Dealers were more than happy to install after-market add-ons to make the sale. Dealers today will do the very same thing. People want to roll all the charges into the loan so they have the dealer pay for it up front and the buyer makes monthly payments.

Just for information sake. Does anyone have any documentation of people coming or going to an AACA show where bais-ply tires on their show car caused them to be involved in a wreck?

Please keep in mind, we have five perfectly good radials for our car. But we still believe that the car should have bias-ply tires on it when it is shown. And it will. And trust me, we are not rich people. We just believe in what the AACA stands for and what it's mission is.

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<div class="ubbcode-block"><div class="ubbcode-header">Originally Posted By: Ron Green</div><div class="ubbcode-body"> Of course they handle fine, but with radials they would handle better. </div></div>

Not if they kill you. confused.gif

From my near catastrophe of installing radials on a car that made it unsafe, I learned that the radial characteristics vary from car to car, both good and bad.

It wasn't the fact that the tires were radials that caused your problem, it was the fast that the tires you bought were too wide. Of course if you put tires on a car that don't fit, you are going to have problems. In my youthful ignorance I once installed a pair of radials on the rear of my Corvair while leaving bias-plys on the front. That was an interesting ride.

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The tires were the exact same size. In fact the radials were probably a 1/2" smaller then what came on the car from the factory. The spare is original as the car only had a little over 5K miles since built.

After re-reading my post I am unsure as to how you assumed that I would be stupid enough to put the wrong size tires on this vehicle?

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<div class="ubbcode-block"><div class="ubbcode-header">Originally Posted By: Shop Rat</div><div class="ubbcode-body"><div class="ubbcode-block"><div class="ubbcode-header">Originally Posted By: bkazmer</div><div class="ubbcode-body">

It seems this hinges at least in part on "how it left the factory" vs. "how it left the dealer."</div></div>

The rules are very clear. It must be as it left the factory for the very reasons that you stated.

Dealers were more than happy to install after-market add-ons to make the sale. Dealers today will do the very same thing. People want to roll all the charges into the loan so they have the dealer pay for it up front and the buyer makes monthly payments.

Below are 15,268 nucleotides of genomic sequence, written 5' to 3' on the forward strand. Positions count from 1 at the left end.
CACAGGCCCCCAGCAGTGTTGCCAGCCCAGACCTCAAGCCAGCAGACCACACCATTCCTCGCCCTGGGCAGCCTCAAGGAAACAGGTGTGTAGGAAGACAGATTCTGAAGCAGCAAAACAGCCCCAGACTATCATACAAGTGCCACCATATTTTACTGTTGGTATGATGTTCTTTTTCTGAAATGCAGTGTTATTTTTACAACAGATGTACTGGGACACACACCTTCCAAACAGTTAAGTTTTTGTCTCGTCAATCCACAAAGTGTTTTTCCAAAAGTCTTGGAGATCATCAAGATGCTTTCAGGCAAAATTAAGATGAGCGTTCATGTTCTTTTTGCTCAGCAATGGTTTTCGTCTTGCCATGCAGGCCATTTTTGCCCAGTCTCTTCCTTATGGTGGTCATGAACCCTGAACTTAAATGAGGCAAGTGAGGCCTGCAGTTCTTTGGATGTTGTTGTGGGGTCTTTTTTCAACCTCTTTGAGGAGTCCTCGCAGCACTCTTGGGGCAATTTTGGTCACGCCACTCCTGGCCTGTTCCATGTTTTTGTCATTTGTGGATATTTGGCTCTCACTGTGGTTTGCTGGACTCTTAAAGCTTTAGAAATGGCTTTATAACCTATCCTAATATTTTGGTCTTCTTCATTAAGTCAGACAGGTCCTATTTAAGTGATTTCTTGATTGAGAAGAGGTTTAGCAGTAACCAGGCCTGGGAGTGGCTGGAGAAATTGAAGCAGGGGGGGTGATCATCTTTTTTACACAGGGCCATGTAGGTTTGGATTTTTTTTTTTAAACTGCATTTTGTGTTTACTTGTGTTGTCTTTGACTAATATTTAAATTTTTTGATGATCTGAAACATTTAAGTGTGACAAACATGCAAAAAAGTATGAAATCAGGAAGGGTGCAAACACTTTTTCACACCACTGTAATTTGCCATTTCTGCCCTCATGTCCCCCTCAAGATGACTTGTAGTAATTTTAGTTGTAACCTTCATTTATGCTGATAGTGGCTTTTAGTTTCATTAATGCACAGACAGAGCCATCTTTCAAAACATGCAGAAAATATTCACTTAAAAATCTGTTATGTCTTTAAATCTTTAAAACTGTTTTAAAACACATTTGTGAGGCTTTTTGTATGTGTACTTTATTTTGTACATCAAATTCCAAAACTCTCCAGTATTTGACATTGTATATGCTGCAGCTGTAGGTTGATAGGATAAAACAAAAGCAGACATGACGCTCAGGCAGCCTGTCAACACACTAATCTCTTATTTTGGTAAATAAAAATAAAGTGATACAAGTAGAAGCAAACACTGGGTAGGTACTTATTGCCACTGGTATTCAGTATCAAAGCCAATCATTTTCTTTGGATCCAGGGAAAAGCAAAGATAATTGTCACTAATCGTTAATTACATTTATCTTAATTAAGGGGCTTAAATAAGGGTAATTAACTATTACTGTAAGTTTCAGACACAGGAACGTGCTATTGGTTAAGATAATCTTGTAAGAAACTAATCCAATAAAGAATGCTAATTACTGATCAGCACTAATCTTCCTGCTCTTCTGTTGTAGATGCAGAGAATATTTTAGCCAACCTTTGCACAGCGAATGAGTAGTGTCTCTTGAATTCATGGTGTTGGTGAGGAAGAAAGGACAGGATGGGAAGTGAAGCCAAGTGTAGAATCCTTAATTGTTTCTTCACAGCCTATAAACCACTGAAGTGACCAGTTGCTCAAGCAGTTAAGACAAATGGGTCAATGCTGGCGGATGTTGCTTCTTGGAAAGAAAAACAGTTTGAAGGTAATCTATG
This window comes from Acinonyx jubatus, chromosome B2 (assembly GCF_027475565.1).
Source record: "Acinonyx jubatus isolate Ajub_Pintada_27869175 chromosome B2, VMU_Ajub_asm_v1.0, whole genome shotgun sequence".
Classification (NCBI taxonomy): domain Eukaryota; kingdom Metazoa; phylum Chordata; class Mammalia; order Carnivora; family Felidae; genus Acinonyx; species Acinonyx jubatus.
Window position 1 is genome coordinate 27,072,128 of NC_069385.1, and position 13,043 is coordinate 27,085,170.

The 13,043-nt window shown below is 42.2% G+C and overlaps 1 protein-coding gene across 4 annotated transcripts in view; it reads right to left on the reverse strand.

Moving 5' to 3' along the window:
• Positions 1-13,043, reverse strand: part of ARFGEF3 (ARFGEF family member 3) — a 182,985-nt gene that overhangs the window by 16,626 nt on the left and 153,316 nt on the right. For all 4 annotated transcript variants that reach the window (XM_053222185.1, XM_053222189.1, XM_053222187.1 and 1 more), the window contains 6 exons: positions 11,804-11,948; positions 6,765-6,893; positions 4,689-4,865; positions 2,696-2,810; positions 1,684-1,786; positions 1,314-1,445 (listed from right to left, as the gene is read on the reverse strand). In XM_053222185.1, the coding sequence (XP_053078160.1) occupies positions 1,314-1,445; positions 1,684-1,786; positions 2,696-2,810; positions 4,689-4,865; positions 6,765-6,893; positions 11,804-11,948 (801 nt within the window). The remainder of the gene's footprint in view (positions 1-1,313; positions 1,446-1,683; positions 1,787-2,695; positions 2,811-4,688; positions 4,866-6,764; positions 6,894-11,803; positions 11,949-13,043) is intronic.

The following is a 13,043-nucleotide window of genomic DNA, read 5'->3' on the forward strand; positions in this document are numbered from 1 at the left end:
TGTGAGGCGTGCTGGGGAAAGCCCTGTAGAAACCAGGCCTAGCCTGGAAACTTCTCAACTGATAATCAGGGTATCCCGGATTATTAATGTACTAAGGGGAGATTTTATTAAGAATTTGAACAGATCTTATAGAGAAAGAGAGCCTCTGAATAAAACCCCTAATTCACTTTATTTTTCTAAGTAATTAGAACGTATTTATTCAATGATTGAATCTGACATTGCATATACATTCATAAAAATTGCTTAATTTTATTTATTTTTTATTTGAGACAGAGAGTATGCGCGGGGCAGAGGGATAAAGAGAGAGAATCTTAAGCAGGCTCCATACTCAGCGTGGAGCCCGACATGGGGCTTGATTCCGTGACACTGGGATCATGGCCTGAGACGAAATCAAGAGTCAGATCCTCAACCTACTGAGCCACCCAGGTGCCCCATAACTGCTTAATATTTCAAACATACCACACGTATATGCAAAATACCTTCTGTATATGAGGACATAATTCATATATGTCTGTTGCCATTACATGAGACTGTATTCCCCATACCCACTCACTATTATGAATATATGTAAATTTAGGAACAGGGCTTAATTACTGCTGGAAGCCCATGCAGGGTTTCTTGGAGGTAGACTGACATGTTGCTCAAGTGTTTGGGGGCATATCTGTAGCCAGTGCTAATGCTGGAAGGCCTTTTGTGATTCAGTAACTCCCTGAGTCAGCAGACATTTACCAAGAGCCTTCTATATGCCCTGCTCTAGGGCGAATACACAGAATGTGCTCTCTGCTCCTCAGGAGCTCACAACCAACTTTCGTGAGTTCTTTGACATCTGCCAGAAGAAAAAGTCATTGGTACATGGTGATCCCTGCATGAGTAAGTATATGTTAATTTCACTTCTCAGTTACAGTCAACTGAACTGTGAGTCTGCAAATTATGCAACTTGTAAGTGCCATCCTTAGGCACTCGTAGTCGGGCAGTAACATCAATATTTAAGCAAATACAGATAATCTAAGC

Just for information sake. Does anyone have any documentation of people coming or going to an AACA show where bais-ply tires on their show car caused them to be involved in a wreck?

Please keep in mind, we have five perfectly good radials for our car. But we still believe that the car should have bias-ply tires on it when it is shown. And it will. And trust me, we are not rich people. We just believe in what the AACA stands for and what it's mission is. </div></div>

Do you really believe in what AACA stands for, or do you believe in trophys? According to the club's web site "The aim of the AACA is the perpetuation of the pioneer days of automobiling by furthering the interest in and preserving of antique automobiles, and the promotion of sportsmanship and of good fellowship among all AACA members."

Where does it say in there that the club's aim is to ensure that the cars are exactly as they left the factory? It doesn't. That may be the requirement for winning an AACA award, but show awards are only a part of what this club is all about. I don't show my cars much, but I drive my cars... a lot.

Asking ridiculous questions like, "Does anyone have any documentation of people coming or going to an AACA show where bais-ply tires on their show car caused them to be involved in a wreck?" does nothing to support safety. Certain modifications in the name of safety are allowed by AACA judging, and for good reason. Of course we can go overboard with disc brakes and 5mph bumper too, but radial tires are a non-invasive modification, if you will. They are easily replaced, and they are a wear item.

If you want to drive on bias-ply tires, do so. But encouraging AACA to enforce rules that detract from safety is selfish. AACA's judged shows put each car against the point system, not against each other, so if someone want to run radials, it doesn't reduce anyone else's chance for a trophy.

As I restore my cars, if better, more modern materials are available that don't detract from the car's appearance or authenticity I will use them. Today we have better bearings, better brake linings, better lubricants, etc..

I don't know what the rules say, but you should be able to use halogen headlights in cars originally equipped with sealed beams. Or is somebody going to argue that incandescents are just as bright?